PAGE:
1
$\begingroup$

The formal definition of big $O$ notation we use is:

"We write $f(x)=O(g(x))$ as $x\to x_0$, if there exists $A$ such that $|f(x)|\leq A|g(x)|$ in the neighbourhood of $x_0.$"

So there are a few confusions/concerns of mine that I wanted to share:

$1)$ Why, in most examples I saw, they always compare $f(x)$ with $x$ to some power. I mean, could we in theory compare $f(x)$ to any $g(x)$ like $\arctan x$ or something less ordinary?

$2)$ If $g(x)$ is not restricted to a certain type of function, by that definition above, could we take any function $g(x)$ and we multiply $|g(x)|$ by an arbitrarily large number $A$ such that it is larger than $|f(x)|$ in some arbitrarily small domain around $x_0$?

$\endgroup$
1
  • $\begingroup$ 1) Simply because it's easier to compute with power series, and their asymptotic behaviour is well known . Sometimes, you can also compare to Bertrand's series ($\sum\frac1{n^\alpha\log^\beta n} $). 2) Yes, it is valid if you can do that. $\endgroup$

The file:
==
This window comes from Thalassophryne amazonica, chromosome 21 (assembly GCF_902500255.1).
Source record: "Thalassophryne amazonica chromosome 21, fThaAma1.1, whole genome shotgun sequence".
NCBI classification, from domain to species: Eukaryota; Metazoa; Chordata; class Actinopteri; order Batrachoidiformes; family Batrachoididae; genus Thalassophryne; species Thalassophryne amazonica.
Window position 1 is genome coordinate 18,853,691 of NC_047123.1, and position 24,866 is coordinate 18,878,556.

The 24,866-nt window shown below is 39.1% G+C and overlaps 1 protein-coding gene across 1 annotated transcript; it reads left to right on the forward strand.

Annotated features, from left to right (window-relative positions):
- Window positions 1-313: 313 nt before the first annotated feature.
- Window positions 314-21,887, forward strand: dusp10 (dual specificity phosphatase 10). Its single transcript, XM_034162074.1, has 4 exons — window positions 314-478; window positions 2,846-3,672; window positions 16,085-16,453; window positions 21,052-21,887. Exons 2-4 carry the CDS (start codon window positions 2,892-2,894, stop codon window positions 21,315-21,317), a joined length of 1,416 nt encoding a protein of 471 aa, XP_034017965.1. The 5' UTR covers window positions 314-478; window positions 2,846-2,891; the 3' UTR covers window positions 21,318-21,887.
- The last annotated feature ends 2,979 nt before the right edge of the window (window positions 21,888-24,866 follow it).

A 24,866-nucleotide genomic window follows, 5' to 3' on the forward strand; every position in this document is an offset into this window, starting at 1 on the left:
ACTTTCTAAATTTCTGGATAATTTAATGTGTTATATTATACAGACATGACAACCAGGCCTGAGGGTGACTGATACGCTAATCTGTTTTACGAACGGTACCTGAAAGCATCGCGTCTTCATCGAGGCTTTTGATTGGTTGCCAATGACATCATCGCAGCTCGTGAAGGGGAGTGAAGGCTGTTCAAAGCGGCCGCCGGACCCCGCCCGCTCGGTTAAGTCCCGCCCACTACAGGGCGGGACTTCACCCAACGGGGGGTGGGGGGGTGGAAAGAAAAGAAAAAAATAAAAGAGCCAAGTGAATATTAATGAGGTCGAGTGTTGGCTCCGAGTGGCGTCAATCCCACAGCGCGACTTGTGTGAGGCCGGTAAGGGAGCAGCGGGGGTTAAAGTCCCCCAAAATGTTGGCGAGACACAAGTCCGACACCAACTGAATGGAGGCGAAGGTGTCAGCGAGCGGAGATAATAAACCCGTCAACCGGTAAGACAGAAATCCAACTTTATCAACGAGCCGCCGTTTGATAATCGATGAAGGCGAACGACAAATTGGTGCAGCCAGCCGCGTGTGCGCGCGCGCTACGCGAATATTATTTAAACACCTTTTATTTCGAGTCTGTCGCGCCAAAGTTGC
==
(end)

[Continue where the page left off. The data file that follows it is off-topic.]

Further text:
– Bernard
    Mar 8, 2020 at 18:53

1 Answer 1

0
$\begingroup$

1) Because they are easy to work with, and as long as they get the job done, there isn't much need to complicate matters.

However, note that some times you want more complicated functions. For instance, when multiplying together two $n\times n$ matrices, the naive algorithm is of the order $n^3$, so any decent algorithm will be $O(n^3)$as $n$ grows. There is a theoretical lower bound of $O(n^2)$, as there are $2n^2$ entries that all contribute to the result. This bound has yet to be reached, though.

However, there is active research on how close to $O(n^2)$ we can make it. The best result per Wikipedia right now is an algorithm of complexity $O(n^{2.373})$. Limiting ourselves to $O(n^2)$ and $O(n^3)$ wouldn't do.

Another example is sorting algorithms (specifically comparison sorting). The most naive algorithms have complexity on the order of $n^2$, and it is known that $O(n)$ is theoretically impossible. But many more clever algorithms run in $O(n\log n)$. If we limited ourselves to $O(n^2)$ and $O(n)$, we wouldn't be able to capture this.

2) The definition of $O$ doesn't care about constants. No matter how large.

$\endgroup$

You must log in to answer this question.

Not the answer you're looking for? Browse other questions tagged .